A few factors to consider when calculating RTO are:

  • Cost per minute or hour of outage
  • Importance and priority of individual systems (Note that the frequency of use does not dictate the importance. For instance, an infrequently used system could be just as critical as one that is used all the time)
  • Steps required to mitigate or recover from a service disruption or disaster 
  • Cost/benefit equation for data backup and other recovery solutions

Data Backup Options

When thinking about data backup, the type and the location of backup should be considered. In addition, how backups are run should be taken into account. For example, hot or dynamic backup backs up data while allowing users to access it. 

This type of data backup avoids downtime and enables data backup to be run at any time, but if users make changes during the backup, the changes will not be included. Conversely, cold backups, sometimes known as offline backups, lock files during backups to ensure that no files can be changed during the backup process. Depending on requirements, one or more of these options could be the best choice.

Options for Types of Data Backup

Differential backup
This type of data backup stores a cumulative backup of changes made since the last full backup, or the differences since the last full backup. The downside to differential backups is that the file is not an exact copy of a file, but rather a file created based on the original file and any subsequent modifications to that file.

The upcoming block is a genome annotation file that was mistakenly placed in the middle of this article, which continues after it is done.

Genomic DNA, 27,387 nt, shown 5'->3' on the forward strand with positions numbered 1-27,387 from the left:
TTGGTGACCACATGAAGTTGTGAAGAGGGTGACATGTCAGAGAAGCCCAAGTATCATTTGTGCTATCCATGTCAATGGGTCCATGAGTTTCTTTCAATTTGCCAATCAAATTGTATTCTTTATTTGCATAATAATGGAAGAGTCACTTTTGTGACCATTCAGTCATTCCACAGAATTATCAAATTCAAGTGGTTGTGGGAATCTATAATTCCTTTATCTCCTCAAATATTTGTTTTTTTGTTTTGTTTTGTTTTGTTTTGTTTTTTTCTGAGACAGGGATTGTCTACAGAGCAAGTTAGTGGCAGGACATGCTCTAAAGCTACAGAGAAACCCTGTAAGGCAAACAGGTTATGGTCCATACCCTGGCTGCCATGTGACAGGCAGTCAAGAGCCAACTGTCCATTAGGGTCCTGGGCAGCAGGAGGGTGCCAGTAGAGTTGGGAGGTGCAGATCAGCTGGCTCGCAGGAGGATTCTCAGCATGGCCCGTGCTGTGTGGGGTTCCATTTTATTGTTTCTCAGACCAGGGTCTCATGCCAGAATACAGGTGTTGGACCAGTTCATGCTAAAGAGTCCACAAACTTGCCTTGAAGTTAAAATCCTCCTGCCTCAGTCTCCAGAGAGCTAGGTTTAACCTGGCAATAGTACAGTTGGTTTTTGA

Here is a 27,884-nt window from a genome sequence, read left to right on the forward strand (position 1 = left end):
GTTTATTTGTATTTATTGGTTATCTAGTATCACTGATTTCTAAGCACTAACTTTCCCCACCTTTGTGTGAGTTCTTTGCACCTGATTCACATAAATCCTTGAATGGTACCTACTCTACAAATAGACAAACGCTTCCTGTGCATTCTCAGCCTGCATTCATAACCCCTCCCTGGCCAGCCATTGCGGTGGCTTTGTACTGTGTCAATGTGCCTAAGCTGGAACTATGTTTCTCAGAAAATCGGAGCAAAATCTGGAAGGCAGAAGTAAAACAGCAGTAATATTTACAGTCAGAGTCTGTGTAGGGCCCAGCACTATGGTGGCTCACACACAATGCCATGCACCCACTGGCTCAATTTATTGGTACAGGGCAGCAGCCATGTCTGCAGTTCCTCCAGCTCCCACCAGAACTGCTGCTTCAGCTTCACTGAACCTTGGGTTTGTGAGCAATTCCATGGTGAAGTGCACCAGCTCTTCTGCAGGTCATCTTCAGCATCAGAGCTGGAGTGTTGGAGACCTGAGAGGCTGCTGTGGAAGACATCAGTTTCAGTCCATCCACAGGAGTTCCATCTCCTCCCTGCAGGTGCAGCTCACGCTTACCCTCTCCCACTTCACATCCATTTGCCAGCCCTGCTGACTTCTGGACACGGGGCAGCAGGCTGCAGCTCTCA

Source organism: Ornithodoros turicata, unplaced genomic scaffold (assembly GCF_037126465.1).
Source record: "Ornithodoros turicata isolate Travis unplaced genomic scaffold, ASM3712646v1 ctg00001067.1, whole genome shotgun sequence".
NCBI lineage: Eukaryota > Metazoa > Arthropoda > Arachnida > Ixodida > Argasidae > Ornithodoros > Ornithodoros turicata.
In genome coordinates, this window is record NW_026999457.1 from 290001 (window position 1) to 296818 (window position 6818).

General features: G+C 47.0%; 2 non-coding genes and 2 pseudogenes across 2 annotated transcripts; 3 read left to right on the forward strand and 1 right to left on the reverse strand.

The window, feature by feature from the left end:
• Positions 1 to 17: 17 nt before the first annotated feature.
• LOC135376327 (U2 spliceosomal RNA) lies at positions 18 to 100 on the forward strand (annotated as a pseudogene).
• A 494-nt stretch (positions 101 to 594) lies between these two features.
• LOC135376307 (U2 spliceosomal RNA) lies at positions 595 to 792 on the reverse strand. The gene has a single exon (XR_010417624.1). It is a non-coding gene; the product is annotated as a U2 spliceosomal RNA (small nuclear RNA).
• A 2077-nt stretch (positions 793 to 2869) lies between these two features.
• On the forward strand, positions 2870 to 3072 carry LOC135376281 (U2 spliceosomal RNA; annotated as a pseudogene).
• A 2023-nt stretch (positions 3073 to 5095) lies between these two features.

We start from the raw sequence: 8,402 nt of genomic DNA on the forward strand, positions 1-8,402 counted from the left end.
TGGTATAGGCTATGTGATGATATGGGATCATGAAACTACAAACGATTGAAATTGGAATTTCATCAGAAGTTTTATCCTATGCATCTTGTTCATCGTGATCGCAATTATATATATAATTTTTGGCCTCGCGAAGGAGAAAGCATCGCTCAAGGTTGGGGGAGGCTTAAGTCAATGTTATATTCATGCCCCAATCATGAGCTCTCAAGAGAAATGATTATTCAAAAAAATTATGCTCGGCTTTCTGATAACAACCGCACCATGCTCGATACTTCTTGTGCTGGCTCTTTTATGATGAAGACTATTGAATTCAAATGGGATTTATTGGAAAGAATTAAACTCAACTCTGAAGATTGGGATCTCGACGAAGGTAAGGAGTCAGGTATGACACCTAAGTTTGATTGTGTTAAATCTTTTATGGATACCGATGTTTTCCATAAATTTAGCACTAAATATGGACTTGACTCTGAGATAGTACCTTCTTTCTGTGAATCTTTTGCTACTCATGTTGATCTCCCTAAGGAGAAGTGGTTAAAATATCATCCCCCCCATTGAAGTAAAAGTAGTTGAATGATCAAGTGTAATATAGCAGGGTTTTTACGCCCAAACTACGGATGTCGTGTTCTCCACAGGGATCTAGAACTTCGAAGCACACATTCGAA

Full-disk backup
Full-disk backup captures a copy of an entire data set. However, though it is considered the most reliable data backup method, it is time-consuming and media-consuming (e.g., disks, tapes), which can result in increased costs.

Incremental backup
Only the data that has changed since the last full backup is included in incremental backups. While this saves time in the short term, a full restore takes longer when an incremental backup is used.

Incremental-forever backup
This captures the full data set and then supplements it with incremental backups of changed blocks from that point forward.  

Mirror backup
Used mostly for smaller organizations or individuals, mirror backup provides a real-time duplicate of the source being backed up. When a file in the source is deleted, that file is eventually also deleted in the mirror backup. 

Many online backup services offer a mirror backup with a 30-day delete. This means that if a user deletes a file, that file is kept on the storage server for at least 30 days before it is eventually deleted.  

Synthetic full backup
Creates a backup that is based on the original full backup and data, including changes, from incremental backups.